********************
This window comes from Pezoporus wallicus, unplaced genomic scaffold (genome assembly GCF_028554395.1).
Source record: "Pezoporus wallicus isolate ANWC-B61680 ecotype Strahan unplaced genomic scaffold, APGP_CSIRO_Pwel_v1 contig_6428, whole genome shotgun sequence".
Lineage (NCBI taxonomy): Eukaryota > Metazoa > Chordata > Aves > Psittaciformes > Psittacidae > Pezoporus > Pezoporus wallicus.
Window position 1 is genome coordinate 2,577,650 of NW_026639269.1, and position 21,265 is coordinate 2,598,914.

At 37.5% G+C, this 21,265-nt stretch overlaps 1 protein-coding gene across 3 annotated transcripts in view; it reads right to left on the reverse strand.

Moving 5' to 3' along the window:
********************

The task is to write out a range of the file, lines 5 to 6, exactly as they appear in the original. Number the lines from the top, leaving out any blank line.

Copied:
At 37.5% G+C, this 21,265-nt stretch overlaps 1 protein-coding gene across 3 annotated transcripts in view; it reads right to left on the reverse strand.

Moving 5' to 3' along the window: